“It seems it’s going in the wrong direction, the city, the powers that be,” Emily Brown, 26, who voted for Emanuel in 2011, said in an interview in the north side Lakeview neighborhood. “There doesn’t really seem to be a whole lot of ownership for things that are going wrong. His office is pretty good with making things look like they’re going good when they’re not.”
Voter unhappiness was reflected in a poll published July 14 in the Chicago Sun-Times, showing Emanuel losing to Lewis, 45 percent to 36 percent. A survey released the same day by the liberal advocacy group MoveOn.org, which supported Obama’s campaigns, said only 15 percent of the group’s 75,000 members in the city support Emanuel’s re-election.
“When it comes to public education, when it comes to being too close to corporate interests, when it comes to not tackling crime in a way that supports folks at the neighborhood level, progressives very much see him as being on the wrong side,” said Ilya Sheyman, the New York-based executive director of MoveOn.org’s political action committee.
In Chicago, though, mayoral challengers can usually expect to be crushed under the weight of the incumbent’s connections and, as important, money. Toni Preckwinkle, the president of the Cook County Board who held a 24-point lead over Emanuel in the Sun-Times poll, withdrew her name as a potential mayoral candidate the day after it was released.
Lewis, who hasn’t declared she’s running, is a 61-year-old Dartmouth College graduate and former public school chemistry teacher who led the 2012 strike of 30,000 teachers, the first in the city in 25 years. She clashed with Emanuel, calling him, among other things, “a liar and a bully.”
In a 2013 speech to the City Club of Chicago, Lewis called for taxing suburban commuters and creating a city income tax. She said her union opposes “those who are in power, many of whom have never stepped foot in a classroom and inhabit editorial boards or make millions on the top levels of corporate-owned skyscrapers or promulgate in the halls of our legislative bodies.”
It was a thinly veiled reference to Emanuel, who worked for three years as an investment banker before going to Congress and then back to the White House as Obama’s chief of staff.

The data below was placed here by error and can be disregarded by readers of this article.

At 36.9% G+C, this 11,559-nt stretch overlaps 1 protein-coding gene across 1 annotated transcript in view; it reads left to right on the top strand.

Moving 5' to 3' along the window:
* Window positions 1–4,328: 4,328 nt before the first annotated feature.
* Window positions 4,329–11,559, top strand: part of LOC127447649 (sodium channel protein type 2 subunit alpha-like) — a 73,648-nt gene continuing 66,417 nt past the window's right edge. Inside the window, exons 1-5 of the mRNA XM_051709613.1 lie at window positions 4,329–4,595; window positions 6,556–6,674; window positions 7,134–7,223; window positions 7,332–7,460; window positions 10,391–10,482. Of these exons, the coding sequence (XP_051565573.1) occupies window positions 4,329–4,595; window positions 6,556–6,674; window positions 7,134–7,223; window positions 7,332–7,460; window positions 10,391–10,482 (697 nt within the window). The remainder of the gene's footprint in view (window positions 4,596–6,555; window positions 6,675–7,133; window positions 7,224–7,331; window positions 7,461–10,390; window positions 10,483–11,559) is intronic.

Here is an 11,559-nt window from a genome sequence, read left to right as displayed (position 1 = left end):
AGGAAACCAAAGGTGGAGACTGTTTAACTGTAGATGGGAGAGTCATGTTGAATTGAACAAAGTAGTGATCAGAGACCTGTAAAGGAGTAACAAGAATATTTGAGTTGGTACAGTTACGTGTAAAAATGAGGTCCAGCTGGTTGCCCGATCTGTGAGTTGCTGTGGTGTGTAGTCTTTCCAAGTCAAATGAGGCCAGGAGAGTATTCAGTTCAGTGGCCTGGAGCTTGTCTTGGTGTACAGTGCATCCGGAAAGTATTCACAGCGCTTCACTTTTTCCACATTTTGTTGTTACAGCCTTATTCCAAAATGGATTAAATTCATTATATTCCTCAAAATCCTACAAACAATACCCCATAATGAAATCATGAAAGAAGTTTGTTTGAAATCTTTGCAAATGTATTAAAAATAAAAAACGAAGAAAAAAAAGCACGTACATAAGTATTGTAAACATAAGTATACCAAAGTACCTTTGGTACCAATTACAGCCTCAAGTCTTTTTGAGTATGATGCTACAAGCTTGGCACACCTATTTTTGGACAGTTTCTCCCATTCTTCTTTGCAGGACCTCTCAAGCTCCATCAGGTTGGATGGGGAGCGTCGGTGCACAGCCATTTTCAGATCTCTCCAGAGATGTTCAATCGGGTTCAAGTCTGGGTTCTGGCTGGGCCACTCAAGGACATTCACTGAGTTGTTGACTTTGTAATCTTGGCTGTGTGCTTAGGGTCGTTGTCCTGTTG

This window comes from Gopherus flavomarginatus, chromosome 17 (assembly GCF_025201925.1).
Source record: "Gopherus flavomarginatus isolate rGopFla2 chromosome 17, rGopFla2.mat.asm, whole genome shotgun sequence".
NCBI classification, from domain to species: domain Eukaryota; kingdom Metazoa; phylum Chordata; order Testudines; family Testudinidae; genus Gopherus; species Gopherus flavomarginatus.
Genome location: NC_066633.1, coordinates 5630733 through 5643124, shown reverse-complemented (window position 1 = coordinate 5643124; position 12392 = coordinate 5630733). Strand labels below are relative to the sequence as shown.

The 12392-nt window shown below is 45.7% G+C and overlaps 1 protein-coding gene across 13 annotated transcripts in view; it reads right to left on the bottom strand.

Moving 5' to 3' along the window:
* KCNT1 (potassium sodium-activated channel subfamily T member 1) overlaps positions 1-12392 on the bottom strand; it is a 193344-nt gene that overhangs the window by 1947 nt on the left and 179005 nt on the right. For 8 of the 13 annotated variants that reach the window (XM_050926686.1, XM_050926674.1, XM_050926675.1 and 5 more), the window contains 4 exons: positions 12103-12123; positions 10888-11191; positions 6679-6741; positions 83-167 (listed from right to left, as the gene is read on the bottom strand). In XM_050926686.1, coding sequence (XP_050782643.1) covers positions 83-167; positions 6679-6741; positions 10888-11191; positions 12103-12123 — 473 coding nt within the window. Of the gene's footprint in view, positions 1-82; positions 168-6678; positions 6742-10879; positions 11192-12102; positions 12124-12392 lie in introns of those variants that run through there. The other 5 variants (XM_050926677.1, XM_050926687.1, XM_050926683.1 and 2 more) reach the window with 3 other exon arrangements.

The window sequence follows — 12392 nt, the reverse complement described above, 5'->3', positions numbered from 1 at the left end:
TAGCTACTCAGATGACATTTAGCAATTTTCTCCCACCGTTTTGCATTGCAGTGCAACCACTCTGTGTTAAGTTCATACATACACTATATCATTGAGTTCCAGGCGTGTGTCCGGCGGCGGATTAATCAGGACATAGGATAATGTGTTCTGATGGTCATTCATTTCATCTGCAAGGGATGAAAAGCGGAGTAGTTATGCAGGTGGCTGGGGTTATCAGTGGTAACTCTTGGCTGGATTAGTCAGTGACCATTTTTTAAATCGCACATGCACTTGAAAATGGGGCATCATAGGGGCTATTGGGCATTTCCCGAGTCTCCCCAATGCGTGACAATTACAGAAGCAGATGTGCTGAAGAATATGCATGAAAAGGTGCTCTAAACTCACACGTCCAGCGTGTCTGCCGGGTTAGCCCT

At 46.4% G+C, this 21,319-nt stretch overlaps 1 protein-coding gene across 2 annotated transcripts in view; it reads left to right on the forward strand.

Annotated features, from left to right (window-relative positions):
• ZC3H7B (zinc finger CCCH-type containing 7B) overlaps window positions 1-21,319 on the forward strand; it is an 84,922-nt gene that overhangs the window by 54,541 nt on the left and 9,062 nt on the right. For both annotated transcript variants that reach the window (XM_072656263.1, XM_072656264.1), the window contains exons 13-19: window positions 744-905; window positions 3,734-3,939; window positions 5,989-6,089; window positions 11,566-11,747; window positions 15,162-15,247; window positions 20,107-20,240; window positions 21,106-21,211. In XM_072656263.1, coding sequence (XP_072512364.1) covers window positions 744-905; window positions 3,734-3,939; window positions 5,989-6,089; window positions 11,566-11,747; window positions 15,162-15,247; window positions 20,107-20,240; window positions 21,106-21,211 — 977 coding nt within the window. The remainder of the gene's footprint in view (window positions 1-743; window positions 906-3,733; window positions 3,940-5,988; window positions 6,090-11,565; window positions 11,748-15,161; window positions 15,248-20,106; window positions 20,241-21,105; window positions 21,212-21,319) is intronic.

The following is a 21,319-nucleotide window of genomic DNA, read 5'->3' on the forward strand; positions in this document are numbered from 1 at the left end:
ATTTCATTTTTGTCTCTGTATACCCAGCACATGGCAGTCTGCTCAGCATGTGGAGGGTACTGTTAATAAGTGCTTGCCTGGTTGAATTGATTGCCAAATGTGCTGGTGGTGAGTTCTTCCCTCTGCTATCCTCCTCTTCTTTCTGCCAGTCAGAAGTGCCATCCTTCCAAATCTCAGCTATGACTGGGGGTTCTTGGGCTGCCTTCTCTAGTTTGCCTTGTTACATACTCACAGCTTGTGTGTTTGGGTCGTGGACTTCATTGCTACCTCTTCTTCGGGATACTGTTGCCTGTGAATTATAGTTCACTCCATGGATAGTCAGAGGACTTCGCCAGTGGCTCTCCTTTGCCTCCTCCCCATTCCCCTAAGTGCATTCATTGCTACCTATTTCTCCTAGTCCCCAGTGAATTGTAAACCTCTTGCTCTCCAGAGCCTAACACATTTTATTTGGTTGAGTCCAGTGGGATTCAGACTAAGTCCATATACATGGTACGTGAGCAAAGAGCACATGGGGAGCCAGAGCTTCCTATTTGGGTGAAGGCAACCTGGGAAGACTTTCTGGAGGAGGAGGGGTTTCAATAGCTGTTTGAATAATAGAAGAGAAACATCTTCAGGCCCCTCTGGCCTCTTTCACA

As of the end of March, Emanuel reported about $7.4 million in his campaign war chest, and enjoys the support of a recently created super-PAC -- Chicago Forward. Like other super-PACs, it can gather and spend unlimited amounts from corporations, unions and individuals as long as there’s no coordination with the candidate.
The money it collects offers a potential tool to reward loyalty to Emanuel among aldermanic candidates in next year’s elections in Chicago’s 50 wards -- or punish those inclined to support a mayoral rival. The PAC raised $1.3 million through July 10, its first three weeks of operation, records show.
By comparison, Daley spent $4.6 million in 2007 to defeat two opponents.
Cultivated over a quarter century in politics, Emanuel’s longstanding relationships with the nation’s top Democratic donors were built working for Clinton and as the leader of the Democratic Congressional Campaign Committee in 2006 when it recaptured the majority in the U.S. House of Representatives.
In his first mayoral bid, Emanuel leveraged those connections to raise more than $12 million from such people as then-Apple Inc. Chief Executive Officer Steve Jobs and David Geffen, co-founder of DreamWorks SKG. His fundraising success from big names fueled suggestions that he was a celebrity candidate who wasn’t as closely tied to the city’s neighborhoods.
No sooner had Emanuel taken office in May 2011 than media-driven speculation boiled up -- and was always denied -- about the former congressman eventually running for president. In a 2012 interview with Bloomberg News, Emanuel smiled and extended a middle finger to a reporter when asked about a possible White House bid.
On the streets of Chicago, presidential speculation has given way to more immediate, provincial concerns. The mayoral election is seven months away, a political eternity yet soon enough for Jonathan Goldthwaite, 24, a student and part-time theater production assistant, to conclude he’s not exactly thrilled by a second Emanuel term.
“Sometimes in politics it’s like the lesser of two evils,” Goldthwaite said, “and I don’t feel good about either choice.”